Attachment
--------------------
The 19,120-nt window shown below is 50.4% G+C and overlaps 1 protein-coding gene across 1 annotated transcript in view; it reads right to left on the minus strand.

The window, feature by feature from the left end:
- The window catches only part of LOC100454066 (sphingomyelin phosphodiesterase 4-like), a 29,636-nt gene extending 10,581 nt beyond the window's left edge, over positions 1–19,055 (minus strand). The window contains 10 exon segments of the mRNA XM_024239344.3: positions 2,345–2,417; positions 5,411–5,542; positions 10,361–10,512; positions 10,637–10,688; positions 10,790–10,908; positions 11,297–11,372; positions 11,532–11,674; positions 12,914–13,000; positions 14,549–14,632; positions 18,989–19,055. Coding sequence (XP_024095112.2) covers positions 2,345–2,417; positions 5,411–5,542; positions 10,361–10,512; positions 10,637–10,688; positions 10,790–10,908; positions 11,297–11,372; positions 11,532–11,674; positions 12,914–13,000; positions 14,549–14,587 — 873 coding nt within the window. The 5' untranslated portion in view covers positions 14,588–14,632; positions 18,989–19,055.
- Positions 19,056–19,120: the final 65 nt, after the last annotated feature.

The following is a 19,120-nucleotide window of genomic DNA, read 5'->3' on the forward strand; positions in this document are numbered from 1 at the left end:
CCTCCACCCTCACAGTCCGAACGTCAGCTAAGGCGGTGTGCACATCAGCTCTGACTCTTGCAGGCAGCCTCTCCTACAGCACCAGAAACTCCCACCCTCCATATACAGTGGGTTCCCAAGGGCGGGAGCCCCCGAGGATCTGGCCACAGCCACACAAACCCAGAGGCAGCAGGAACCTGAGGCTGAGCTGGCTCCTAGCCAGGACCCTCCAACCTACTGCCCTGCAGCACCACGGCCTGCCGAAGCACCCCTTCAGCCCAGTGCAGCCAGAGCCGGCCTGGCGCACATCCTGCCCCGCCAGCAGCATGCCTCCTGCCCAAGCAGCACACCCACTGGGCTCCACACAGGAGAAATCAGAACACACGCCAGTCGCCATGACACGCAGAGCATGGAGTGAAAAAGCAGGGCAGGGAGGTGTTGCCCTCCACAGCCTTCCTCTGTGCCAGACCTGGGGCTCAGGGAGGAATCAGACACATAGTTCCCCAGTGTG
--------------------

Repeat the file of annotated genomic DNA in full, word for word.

The 19,120-nt window shown below is 50.4% G+C and overlaps 1 protein-coding gene across 1 annotated transcript in view; it reads right to left on the minus strand.

The window, feature by feature from the left end:
- The window catches only part of LOC100454066 (sphingomyelin phosphodiesterase 4-like), a 29,636-nt gene extending 10,581 nt beyond the window's left edge, over positions 1–19,055 (minus strand). The window contains 10 exon segments of the mRNA XM_024239344.3: positions 2,345–2,417; positions 5,411–5,542; positions 10,361–10,512; positions 10,637–10,688; positions 10,790–10,908; positions 11,297–11,372; positions 11,532–11,674; positions 12,914–13,000; positions 14,549–14,632; positions 18,989–19,055. Coding sequence (XP_024095112.2) covers positions 2,345–2,417; positions 5,411–5,542; positions 10,361–10,512; positions 10,637–10,688; positions 10,790–10,908; positions 11,297–11,372; positions 11,532–11,674; positions 12,914–13,000; positions 14,549–14,587 — 873 coding nt within the window. The 5' untranslated portion in view covers positions 14,588–14,632; positions 18,989–19,055.
- Positions 19,056–19,120: the final 65 nt, after the last annotated feature.

The following is a 19,120-nucleotide window of genomic DNA, read 5'->3' on the forward strand; positions in this document are numbered from 1 at the left end:
CCTCCACCCTCACAGTCCGAACGTCAGCTAAGGCGGTGTGCACATCAGCTCTGACTCTTGCAGGCAGCCTCTCCTACAGCACCAGAAACTCCCACCCTCCATATACAGTGGGTTCCCAAGGGCGGGAGCCCCCGAGGATCTGGCCACAGCCACACAAACCCAGAGGCAGCAGGAACCTGAGGCTGAGCTGGCTCCTAGCCAGGACCCTCCAACCTACTGCCCTGCAGCACCACGGCCTGCCGAAGCACCCCTTCAGCCCAGTGCAGCCAGAGCCGGCCTGGCGCACATCCTGCCCCGCCAGCAGCATGCCTCCTGCCCAAGCAGCACACCCACTGGGCTCCACACAGGAGAAATCAGAACACACGCCAGTCGCCATGACACGCAGAGCATGGAGTGAAAAAGCAGGGCAGGGAGGTGTTGCCCTCCACAGCCTTCCTCTGTGCCAGACCTGGGGCTCAGGGAGGAATCAGACACATAGTTCCCCAGTGTG